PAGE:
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Recipe courtesy of Lakana Sopajan-Trubiana

Isaan Papaya Salad with Fried Pork Belly

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This is the style of papaya salad we make at home on our family rice farm in Isaan in northeastern Thailand. It's different from the Bangkok ''big city'' version: It's funkier and more pungent from the addition of fermented fish sauce and salted crab. Traditionally, the salad is eaten with grilled or fried meat. Here we pair it with pork belly; the crunch and tang of the salad cuts the heaviness of the pork and balances out the dish.
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  • Level: Intermediate
  • Total: 1 hr 10 min
  • Active: 30 min
  • Yield: 4 servings
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Ingredients

Som Tom (Papaya Salad):

Fried Pork Belly:

Directions

Special equipment:
Large mortar and pestle (optional)
  1. For the som tom (papaya salad): Combine the chiles, garlic and palm sugar in a large mortar and bash with a pestle until it forms a coarse paste, 2 to 5 minutes. (You can also combine the ingredients in a medium bowl and use gloved hands to break, shred and mash the ingredients together.) Add the tomatoes, fermented fish sauce, fish sauce, tamarind juice and limes and mix well. Add the papaya, carrot and salted crab and mix gently.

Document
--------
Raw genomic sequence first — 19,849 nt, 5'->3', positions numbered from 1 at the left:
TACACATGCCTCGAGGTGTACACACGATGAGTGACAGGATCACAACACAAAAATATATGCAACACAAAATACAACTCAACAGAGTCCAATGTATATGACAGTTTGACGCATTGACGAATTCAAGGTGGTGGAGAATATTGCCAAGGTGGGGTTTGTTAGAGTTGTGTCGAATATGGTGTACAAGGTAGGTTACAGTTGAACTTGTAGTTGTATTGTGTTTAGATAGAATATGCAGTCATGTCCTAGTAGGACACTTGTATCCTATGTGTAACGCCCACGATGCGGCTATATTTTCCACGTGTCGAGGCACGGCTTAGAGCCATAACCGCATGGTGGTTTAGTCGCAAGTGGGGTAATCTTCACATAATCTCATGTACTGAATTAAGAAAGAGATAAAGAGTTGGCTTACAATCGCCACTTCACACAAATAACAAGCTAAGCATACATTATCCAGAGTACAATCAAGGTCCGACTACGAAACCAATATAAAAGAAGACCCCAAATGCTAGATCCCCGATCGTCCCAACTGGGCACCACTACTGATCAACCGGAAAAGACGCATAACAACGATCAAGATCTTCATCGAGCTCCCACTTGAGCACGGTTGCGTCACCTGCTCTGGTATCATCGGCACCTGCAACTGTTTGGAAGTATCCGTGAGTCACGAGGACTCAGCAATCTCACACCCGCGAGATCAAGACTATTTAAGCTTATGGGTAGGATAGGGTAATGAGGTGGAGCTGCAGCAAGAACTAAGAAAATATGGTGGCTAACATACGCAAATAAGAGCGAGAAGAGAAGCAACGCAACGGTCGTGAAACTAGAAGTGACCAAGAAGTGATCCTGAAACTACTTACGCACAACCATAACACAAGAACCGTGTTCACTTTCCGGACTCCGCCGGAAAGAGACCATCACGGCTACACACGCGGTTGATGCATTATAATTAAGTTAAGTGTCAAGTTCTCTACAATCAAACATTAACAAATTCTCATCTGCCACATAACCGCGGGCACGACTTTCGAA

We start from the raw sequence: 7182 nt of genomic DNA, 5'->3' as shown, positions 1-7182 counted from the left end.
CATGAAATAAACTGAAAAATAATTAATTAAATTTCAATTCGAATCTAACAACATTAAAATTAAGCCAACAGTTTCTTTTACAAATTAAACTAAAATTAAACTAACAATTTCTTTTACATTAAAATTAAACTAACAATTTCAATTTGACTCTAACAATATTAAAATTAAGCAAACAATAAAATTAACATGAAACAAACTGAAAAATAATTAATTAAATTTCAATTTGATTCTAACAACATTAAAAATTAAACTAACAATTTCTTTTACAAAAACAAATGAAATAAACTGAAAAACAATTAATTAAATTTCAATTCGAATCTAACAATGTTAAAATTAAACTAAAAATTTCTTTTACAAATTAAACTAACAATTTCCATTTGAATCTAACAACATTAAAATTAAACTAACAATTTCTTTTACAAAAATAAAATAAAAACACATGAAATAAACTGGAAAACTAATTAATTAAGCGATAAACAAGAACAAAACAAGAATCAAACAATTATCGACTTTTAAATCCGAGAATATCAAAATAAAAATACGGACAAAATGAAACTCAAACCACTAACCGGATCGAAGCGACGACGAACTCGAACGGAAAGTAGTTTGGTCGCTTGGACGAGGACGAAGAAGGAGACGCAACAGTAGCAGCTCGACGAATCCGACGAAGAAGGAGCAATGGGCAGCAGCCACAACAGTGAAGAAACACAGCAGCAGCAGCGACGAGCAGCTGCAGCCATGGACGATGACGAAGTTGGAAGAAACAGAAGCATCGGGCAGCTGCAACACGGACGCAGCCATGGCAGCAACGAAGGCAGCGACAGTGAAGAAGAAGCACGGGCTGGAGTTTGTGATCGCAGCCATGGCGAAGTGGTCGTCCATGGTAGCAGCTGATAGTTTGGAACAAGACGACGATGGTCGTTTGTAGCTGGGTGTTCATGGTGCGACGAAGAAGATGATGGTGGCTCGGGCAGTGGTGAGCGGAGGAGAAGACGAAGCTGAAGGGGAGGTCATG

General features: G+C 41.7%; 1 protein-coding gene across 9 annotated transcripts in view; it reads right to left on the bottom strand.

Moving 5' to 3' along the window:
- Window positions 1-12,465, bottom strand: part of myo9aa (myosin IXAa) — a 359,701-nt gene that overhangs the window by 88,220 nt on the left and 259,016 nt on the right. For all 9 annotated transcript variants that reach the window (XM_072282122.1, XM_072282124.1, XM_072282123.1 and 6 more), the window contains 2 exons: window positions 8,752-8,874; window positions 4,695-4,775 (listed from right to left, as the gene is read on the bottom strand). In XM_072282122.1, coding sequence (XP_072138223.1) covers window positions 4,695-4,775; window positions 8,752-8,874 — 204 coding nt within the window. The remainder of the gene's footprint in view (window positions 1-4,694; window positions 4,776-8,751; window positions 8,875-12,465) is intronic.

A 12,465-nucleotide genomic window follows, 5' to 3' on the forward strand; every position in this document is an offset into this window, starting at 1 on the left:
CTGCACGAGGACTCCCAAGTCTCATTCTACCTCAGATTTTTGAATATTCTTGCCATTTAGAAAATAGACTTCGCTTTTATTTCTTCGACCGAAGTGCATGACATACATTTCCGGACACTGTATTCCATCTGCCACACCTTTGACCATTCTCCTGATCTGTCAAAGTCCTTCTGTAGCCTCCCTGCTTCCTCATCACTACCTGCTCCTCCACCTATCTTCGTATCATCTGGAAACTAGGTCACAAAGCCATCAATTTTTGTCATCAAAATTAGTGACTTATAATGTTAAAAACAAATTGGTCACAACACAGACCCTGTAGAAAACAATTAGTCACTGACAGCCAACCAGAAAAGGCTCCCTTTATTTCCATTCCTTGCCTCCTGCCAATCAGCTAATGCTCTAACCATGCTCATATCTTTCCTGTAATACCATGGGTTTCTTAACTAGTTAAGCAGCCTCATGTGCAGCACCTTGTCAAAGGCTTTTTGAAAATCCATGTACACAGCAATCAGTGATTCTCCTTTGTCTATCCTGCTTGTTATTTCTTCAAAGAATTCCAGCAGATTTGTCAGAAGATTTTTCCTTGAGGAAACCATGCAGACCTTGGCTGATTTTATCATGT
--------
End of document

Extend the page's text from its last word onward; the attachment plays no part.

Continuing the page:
2. For the fried pork belly: Combine the fish sauce, sugar and pepper in a bowl and mix well. Add the pork and massage the ingredients into the meat. Refrigerate 15 to 30 minutes to marinate.
  3. Place the tempura flour in a large bowl. Coat the pork belly in the flour and place on a sheet pan fitted with a cooling rack. Pour oil to the depth of 1 to 2 inches into a large heavy skillet and place over medium to low heat. When hot, gently place the pork belly in the skillet and cook until golden brown and crispy, 15 to 20 minutes.
  4. Drain the pork briefly on a clean wire rack set over a sheet pan. Serve with the papaya salad. 

Cook’s Note

Hand-shredding with a large sharp knife, not with a box grater, is the traditional way to prepare the papaya for this salad and will give you a crunchier texture. You can tweak the flavors in this recipe to your preference: add more palm sugar for a sweeter dish, more chiles for spicier one, and so on.